Eug Wanker  (op)
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Jun 10, 2004, 04:35 PM
 
Originally posted by Pierre B.:
Like it or not, CPU monitoring software thinks otherwise. The Wallstreet operates at MUCH higher temperatures than any Aluminum Powerbook, and even if the fan remains silent, it feels much cooler. The reason Apple leaves it to operate at these temperatures without fan is that, by construction (much bigger volume than the Aluminums + plastic case), the heat is hardly an issue and the user can work confortably. Unless he has it on his lap.
Sorry, but CPU temp. does not equal output wattage, nor does it indicate system temperature.

The PowerPC 750 G3 uses less than 10 Watts at maximum. ie. It's about a third as hot as the G4 1.5.
     
Pierre B.
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Jun 10, 2004, 05:26 PM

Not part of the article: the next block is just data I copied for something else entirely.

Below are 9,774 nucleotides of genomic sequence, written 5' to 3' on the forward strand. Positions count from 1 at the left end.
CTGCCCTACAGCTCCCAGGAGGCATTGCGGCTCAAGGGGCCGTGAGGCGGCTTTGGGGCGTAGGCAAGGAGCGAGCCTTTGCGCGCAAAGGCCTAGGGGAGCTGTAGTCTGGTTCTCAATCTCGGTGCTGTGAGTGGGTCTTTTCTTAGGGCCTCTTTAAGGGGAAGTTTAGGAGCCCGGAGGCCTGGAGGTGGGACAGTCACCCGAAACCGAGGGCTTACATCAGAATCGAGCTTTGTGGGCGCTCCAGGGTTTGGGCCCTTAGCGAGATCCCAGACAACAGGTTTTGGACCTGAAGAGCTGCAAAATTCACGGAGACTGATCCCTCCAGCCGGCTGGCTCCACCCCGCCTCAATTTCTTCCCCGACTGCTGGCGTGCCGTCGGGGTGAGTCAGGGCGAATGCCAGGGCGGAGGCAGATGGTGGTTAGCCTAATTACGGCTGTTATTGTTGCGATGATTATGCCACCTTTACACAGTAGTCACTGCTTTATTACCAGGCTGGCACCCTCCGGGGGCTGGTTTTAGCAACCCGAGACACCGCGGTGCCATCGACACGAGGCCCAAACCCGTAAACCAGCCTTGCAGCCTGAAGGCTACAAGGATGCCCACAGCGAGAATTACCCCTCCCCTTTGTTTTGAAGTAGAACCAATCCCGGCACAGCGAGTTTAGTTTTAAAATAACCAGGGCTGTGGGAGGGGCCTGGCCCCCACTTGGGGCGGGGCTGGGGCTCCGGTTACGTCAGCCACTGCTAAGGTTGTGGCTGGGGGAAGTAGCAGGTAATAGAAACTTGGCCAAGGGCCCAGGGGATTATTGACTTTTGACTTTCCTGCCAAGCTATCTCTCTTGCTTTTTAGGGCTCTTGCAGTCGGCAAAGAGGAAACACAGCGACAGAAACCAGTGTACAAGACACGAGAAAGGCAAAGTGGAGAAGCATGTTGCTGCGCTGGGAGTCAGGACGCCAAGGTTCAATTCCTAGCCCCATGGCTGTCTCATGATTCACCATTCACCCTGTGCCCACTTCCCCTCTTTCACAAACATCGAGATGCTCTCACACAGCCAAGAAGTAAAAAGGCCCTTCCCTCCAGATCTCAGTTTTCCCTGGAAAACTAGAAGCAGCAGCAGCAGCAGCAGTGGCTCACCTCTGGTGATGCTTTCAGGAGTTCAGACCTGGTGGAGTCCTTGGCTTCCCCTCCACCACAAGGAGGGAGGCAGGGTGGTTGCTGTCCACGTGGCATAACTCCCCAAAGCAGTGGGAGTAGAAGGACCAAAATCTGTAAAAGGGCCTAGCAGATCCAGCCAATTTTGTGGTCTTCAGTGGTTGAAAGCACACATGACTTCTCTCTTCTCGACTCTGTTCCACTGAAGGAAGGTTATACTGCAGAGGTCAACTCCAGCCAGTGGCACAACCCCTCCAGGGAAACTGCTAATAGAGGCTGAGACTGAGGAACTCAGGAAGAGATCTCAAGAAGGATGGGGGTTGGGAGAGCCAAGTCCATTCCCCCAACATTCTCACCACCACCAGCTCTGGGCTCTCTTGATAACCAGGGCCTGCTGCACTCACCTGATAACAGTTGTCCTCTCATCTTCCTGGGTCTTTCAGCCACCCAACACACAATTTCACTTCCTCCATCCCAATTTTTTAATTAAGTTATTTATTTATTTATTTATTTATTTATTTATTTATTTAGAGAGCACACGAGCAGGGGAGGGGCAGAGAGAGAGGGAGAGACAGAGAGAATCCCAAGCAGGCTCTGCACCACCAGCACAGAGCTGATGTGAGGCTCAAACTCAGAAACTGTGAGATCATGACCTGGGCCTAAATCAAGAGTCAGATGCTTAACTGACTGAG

Originally posted by Eug Wanker:
Sorry, but CPU temp. does not equal output wattage, nor does it indicate system temperature.

The PowerPC 750 G3 uses less than 10 Watts at maximum. ie. It's about a third as hot as the G4 1.5.
I see. However, the total output wattage for the Wallstreet is 45 W, the same is for the 12" Aluminum.
     
Eug Wanker  (op)
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Jun 10, 2004, 05:31 PM
 
Originally posted by Pierre B.:
I see. However, the total output wattage for the Wallstreet is 45 W, the same is for the 12" Aluminum.
Where do you get that? If that were true in real usage they'd only have one hour of battery life.
     
Pierre B.
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Jun 10, 2004, 05:49 PM
 
Originally posted by Eug Wanker:
Where do you get that? If that were true in real usage they'd only have one hour of battery life.
This is the total wattage the power adapter provides. I think it corresponds to the maximum power consumption (under full system load--LCD included).
     
Eug Wanker  (op)
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Jun 10, 2004, 05:59 PM
 
Originally posted by Pierre B.:
This is the total wattage the power adapter provides. I think it corresponds to the maximum power consumption (under full system load--LCD included).